The Rise of Sports Betting in Indiana and the Challenges it Faces
Upon the groundbreaking decision from the United States Supreme Court in Murphy v. Nat’l Collegiate Athletic Ass’n,[i] Indiana quickly mobilized to bring sports betting to the Hoosier state. This article provides an update to fellow Riley Bennett Egloff LLP associate Jaclyn Flint’s article titled: “You Can Bet on It: Sports Gambling Legislation in Indiana and Beyond” published on January 2, 2019 by examining the recent success and challenges that our State has experienced during its brief period of legalized sports gambling.
The Road to Success
After the Indiana General Assembly passed House Bill 1015 to legalize and regulate sports gambling, Indiana Governor Eric Holcomb signed the proposed bill into law on May 8, 2019.[ii] Shortly after, on September 1, 2019, Indiana went “live” with sportsbooks open to patrons at casinos, riverboats, and “racinos” all around the State. As the State promulgates its official rules on sports gambling, Indiana Code article 4-38, et. al. and an emergency set of rules are regulating sports gambling operations in the meantime. As of today, the Indiana Gaming Commission has issued certificates of authority to 18 different locations and/or companies to operate in the State.
In September 2019, all legal sports gambling was strictly limited to in-person betting at licensed casinos, riverboats, and “racinos” located within Indiana. These sportsbook operators accepted wagers on professional, collegiate, and international sporting events, including football, basketball, baseball, auto racing, horse racing, hockey, soccer, boxing, golf, and Olympic competitions. Patrons aged 21 or older – many of whom traveled from neighboring states without legalized sports gambling – were required to enter one of these establishments physically to wager on the various sports platforms.[iii] According to the Indiana Gaming Commission, there was a total of $35 million wagered in the State and $8.5 million in adjusted gross revenue for the operators of the sports books.[iv]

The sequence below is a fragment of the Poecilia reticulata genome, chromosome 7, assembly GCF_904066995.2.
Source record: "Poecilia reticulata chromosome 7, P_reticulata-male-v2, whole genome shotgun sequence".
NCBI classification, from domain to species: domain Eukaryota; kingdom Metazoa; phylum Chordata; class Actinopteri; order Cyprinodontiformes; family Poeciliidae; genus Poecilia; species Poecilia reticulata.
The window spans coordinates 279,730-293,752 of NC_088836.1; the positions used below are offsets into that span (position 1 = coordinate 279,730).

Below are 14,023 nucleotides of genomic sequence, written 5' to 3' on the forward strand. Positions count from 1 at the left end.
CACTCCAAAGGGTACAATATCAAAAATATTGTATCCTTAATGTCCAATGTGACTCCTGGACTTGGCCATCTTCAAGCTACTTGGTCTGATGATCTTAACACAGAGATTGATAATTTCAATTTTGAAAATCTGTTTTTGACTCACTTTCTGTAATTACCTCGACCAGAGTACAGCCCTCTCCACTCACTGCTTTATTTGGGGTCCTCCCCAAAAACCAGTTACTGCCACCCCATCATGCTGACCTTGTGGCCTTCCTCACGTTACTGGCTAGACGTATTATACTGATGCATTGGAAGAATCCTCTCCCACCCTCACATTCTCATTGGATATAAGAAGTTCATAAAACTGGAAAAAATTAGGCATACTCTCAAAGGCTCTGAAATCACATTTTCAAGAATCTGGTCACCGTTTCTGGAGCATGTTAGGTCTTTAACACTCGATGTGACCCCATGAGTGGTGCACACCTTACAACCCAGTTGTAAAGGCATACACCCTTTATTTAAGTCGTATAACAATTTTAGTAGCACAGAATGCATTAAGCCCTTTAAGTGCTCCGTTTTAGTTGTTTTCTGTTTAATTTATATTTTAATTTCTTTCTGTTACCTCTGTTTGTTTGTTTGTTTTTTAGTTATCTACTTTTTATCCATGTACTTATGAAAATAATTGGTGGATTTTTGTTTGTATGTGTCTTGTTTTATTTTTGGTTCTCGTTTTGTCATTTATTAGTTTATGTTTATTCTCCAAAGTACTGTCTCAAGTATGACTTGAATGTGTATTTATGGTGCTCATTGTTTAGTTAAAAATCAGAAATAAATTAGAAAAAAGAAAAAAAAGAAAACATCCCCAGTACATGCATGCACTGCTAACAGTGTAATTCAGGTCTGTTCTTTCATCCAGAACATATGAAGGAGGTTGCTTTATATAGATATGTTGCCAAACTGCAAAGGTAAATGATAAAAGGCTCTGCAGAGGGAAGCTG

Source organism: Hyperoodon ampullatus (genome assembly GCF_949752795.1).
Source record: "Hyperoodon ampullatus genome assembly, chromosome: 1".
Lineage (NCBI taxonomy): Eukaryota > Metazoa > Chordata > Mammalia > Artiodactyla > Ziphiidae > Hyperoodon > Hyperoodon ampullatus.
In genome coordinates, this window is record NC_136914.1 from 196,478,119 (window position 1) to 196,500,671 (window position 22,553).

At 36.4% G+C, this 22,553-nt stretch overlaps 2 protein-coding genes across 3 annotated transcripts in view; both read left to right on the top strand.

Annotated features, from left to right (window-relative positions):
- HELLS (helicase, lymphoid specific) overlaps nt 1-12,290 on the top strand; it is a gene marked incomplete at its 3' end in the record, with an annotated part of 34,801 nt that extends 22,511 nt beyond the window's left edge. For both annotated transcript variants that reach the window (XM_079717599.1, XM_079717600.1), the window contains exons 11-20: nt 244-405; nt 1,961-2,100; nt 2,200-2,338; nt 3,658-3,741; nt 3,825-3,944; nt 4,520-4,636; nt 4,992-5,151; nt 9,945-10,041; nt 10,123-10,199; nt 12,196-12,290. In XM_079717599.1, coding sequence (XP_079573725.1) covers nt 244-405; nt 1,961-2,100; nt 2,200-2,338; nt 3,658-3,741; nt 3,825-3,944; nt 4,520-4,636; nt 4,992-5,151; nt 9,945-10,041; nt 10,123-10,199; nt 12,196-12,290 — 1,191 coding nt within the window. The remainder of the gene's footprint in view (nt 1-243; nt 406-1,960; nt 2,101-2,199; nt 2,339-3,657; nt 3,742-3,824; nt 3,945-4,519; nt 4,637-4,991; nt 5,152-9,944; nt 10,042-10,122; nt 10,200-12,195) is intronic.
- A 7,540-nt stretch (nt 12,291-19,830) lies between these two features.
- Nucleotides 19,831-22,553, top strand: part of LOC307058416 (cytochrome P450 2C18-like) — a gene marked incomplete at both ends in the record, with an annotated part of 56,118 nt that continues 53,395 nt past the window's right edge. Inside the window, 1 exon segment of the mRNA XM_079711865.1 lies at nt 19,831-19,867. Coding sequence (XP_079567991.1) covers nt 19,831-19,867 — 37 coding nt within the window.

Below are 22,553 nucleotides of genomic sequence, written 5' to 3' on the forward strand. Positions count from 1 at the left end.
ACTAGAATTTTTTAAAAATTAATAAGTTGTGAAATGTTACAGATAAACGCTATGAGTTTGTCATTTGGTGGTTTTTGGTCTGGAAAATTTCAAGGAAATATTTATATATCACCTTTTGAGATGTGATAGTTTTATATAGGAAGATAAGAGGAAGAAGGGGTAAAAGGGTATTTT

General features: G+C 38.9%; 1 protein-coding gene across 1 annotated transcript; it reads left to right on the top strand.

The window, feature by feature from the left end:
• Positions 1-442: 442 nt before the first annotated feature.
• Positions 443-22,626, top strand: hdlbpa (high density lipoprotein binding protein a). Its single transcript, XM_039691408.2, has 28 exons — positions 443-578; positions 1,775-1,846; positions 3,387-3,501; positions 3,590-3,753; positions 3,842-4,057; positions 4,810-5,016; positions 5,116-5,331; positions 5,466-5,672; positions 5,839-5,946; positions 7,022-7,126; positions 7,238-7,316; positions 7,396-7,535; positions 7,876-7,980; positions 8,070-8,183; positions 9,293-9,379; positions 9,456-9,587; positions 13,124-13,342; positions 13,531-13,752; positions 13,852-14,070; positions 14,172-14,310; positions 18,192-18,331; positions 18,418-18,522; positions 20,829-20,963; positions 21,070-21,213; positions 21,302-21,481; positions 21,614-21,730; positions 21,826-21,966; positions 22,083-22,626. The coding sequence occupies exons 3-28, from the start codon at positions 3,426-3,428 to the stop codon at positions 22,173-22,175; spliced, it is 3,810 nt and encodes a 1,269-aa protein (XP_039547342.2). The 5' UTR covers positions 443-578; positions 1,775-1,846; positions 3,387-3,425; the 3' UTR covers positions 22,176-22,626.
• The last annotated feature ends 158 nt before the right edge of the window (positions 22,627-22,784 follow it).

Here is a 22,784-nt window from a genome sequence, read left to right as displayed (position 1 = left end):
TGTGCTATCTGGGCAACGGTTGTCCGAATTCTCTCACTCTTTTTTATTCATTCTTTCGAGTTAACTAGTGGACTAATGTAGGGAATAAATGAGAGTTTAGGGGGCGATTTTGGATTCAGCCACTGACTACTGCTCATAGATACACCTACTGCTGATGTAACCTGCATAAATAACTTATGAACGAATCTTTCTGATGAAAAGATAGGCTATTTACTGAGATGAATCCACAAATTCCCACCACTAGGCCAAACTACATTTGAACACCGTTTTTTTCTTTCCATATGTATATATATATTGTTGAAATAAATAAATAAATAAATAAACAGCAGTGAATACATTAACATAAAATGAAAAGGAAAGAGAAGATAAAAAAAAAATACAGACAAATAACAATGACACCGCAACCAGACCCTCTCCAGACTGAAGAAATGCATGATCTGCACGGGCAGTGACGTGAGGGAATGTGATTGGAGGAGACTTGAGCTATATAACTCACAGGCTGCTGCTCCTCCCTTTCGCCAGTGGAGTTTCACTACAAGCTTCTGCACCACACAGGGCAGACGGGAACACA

While these initial figures are impressive, it was in October 2019 when the real show began. On October 3, 2019, with authority from the Indiana Gaming Commission, several operators launched their online sports betting websites and mobile apps. By October 31, 2019, over $91 million was wagered around the State with $11.5 million in adjusted gross revenue for all the sportsbook operators.[v] The State of Indiana also generated a significant return from the venture as it amassed nearly $1.1 million in tax revenue during October, in addition to the $813,000 collected in September.[vi]
The rise of online and mobile sports betting capabilities has significantly contributed to the spike in monthly betting popularity and revenue. But how does online and mobile betting work? While patrons are not required to be residents or citizens of Indiana, the online or mobile device used to place the bet must be located within the borders of the State.[vii] Of course, then the question becomes: how does the website determine whether a patron is in Indiana? The answer, while technologically complicated, is quite simple. These online and mobile apps utilize software that incorporates state-of-the-art “geofencing” technology, which can track the location of a patron’s device through a GPS-satellite signal. The “geofencing” system is programmed to monitor the patron’s location continually while the website or mobile app is in use and to block attempts to access the online sportsbook if the device is outside the confines of the Hoosier state.[viii] Once the website or device verifies that the patron is in Indiana, the he or she can successfully place the online wager.
While Indiana is off to an active start in the sports gambling arena, there are present and future challenges the State must navigate.